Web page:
Tuesday, July 17 , 2018, 8:35 pm | Fair 66º

 
 
 
 
Advice

Letter to the Editor: Oil Biggies Walk a Tightrope

The steep plunge in oil prices that seems to render unconventional drilling unprofitable for the foreseeable future is also causing concern for investors in the biggest conventional oil/gas conglomerates.

Shell chief executive Ben van Beurden “... sees no quick end to the slump in oil prices and plans to further slash annual spending, sell off assets and bring the total number of job cuts to 6,500 by the end of 2015.”

CEO van Beurden announced on July 30 that the company's capital expenditure will be cut an additional $3 billion, 20% less than the previous year and that “more than $30bn assets are to be disposed of by 2018 once its takeover of BG is complete.”

“Shell said it would be slowing investment in US shale, Canadian oil sands and Iraq ...” (The Guardian)

But van Beurden vowed that the company will continue its expensive and controversial exploratory drilling plans in Arctic Alaska, which he calls “... a ‘long-term play’ that could not be influenced by current energy prices.” (ibid.) Seeming to feel need for further justification, he added that the budget for 2015 investments, including the Arctic Alaska project, had already been determined and could not be summarily changed.

The Royal Dutch Shell icebreaker ship Fennica left its Portland, OR drydock on Thursday, July 30, bound for Alaska's Chuckchi Sea, after having undergone repair of the hull gash it had sustained from an undersea obstacle in the Aleutian Islands earlier.

Greenpeace activists had delayed the ship’s departure, some maneuvering kayaks into its path, others swinging from a bridge under which the vessel had to sail. Eventually, authorities removed the protesters; a federal judge levied a fine of $2,500/hour on those attempting to block the ship and threatened a higher rate.

Greenpeace had hoped to delay the Fennica from reaching the Arctic until winter ice reappeared, thereby hindering any effective drilling.

Environmentalists worldwide have decried and condemned Shell’s Arctic exploration and drilling plan. Shell’s safety record in that area has already been smeared with accidents.

Should this company be responsible for a major oil spill in Arctic waters, climatic and ice conditions would render effectivere mediation/cleanup almost impossible even to the limited degree achieved following BP’s Deepwater Horizon disaster in the warm waters of the Gulf of Mexico.

How many billions of dollars would Shell and its investors be on the hook for following such a disaster? What would be the effect on the company’s stock price? Indeed, what would be the effect on the company’s continuing viability?

Considering that CEO van Beurden’s rationale for pressing on with Shell’s Arctic exploration/drilling broadly hints at the degree of risk involved; considering the industry’s notable miscalculation as to the degree of consumer demand it could count on, and the resulting drastic plunge in oil prices that show no sign of recovery; considering the growing realization that most fossil fuels must be left in the ground to forestall a climatic cataclysm caused by unstoppable greenhouse gas emissions; considering the effect on oil/gas conglomerates’​ value when their “stranded assets” are widely appreciated; considering all this, are not Royal Dutch Shell (bonded with BG Group or not) and all other oil/gas producers and their service industries now walking a tightrope as to their value with investors and as to their economic viability?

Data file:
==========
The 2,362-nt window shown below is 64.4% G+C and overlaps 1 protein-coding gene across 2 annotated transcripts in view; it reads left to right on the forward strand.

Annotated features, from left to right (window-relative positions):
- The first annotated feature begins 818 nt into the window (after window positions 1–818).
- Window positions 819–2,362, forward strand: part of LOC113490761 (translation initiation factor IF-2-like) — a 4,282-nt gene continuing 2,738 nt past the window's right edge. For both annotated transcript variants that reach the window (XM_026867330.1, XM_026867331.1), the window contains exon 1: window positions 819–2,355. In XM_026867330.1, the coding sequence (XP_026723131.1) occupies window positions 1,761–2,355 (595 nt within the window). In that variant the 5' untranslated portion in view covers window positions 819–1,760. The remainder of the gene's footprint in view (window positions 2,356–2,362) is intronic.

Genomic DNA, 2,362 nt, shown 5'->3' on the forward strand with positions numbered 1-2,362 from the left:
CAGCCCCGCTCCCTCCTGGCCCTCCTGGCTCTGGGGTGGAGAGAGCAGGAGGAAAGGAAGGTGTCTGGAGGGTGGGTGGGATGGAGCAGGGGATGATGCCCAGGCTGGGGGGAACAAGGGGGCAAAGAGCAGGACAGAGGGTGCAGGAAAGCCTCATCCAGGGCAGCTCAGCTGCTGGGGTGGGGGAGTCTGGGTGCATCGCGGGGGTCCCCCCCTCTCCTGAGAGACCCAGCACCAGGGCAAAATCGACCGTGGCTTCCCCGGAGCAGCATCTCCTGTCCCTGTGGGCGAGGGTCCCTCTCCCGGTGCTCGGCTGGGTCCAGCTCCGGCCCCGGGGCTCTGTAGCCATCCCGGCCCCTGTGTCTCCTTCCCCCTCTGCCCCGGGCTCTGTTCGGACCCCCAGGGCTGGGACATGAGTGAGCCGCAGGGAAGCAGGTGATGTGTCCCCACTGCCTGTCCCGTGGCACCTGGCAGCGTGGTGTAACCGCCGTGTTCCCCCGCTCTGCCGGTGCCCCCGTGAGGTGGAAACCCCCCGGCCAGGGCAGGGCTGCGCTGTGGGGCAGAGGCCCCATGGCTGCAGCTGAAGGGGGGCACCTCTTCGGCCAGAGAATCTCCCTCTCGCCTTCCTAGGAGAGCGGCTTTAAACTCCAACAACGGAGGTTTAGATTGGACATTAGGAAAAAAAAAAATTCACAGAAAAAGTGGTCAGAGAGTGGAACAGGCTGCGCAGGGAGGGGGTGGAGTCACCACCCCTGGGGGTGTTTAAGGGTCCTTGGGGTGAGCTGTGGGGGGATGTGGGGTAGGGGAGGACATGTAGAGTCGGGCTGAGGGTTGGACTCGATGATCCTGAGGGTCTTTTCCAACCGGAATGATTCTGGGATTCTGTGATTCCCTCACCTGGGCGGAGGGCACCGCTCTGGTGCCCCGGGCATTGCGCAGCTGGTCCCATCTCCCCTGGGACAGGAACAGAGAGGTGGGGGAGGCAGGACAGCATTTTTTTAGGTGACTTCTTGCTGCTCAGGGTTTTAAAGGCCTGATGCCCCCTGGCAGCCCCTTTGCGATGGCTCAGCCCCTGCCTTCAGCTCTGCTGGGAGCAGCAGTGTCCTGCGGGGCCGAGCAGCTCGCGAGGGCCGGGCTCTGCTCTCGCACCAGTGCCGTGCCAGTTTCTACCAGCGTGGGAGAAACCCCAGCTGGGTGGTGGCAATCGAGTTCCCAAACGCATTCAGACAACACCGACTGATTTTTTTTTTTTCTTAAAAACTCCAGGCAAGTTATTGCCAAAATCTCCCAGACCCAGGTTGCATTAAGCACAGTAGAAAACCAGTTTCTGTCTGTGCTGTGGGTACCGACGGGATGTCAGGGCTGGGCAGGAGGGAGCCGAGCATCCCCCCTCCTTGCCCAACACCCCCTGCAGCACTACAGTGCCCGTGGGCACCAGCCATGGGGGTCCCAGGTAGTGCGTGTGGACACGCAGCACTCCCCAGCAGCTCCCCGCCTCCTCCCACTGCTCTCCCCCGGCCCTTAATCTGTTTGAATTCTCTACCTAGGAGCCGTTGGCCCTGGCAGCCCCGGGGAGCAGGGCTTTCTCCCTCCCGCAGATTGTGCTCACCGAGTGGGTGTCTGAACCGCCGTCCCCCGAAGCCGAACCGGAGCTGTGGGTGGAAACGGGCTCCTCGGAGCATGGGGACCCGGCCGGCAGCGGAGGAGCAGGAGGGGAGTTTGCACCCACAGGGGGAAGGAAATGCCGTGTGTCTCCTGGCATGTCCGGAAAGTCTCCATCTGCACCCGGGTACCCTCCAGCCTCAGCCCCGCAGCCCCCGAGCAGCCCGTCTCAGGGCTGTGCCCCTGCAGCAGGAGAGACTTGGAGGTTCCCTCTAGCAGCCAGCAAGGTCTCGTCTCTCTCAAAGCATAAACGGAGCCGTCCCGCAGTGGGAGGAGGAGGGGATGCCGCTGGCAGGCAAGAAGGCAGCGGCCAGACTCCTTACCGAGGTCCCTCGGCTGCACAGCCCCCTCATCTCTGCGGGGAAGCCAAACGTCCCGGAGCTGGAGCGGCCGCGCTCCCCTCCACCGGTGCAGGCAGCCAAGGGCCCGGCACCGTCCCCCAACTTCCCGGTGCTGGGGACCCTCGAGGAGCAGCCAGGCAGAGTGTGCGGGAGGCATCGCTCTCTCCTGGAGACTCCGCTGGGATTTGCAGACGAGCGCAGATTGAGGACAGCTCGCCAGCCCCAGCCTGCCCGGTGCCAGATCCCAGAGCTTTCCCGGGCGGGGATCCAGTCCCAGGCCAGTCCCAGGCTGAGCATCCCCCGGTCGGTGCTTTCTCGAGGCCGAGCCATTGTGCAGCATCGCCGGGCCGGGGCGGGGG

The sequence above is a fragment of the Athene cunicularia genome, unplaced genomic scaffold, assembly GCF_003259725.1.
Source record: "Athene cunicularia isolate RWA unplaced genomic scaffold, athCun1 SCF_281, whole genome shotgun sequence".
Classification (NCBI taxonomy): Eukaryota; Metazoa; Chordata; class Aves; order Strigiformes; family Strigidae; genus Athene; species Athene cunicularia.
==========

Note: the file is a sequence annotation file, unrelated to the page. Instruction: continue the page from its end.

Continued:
In the last week of July, shares of ExxonMobil and Chevron “posted major declines in their year-over-year profits largely because of the big drop in the price of oil. ... Chevron ... posted its lowest profit in 13 years.” (Los Angeles Times, Aug. 1, 2015)

“ConocoPhillips performed even worse plunging to a $222m underlying loss.” (The Guardian)

The New Yorker magazine once included a feature called “The Clouded Crystal Ball,” poking fun at various publications’​ wrong-headed predictions.

Take a look at this presentation from an oil industry web site that exists right now:

“Crude oil is by far the world’s most important energy source and the price of oil therefore plays an important role in industrial and economic development. ...

“Because the supply of crude oil is limited but demand is constantly growing, the price of oil is also continuously rising. ...

“Because the crude oil industry has developed hardly at all in recent years due to a lack of investment capital for discovery, extraction and further processing, global production can barely meet the high demand for crude oil from countries such as the USA, China or India.”

This is the probity offered by the oil/gas industry. This is the clouded crystal ball these companies present to future investors and consumers.

My crystal ball shows business news sections, in the future, publishing a string of economic failures of oil/gas producers and their service providers.

Stay tuned.

William Smithers
Santa Barbara

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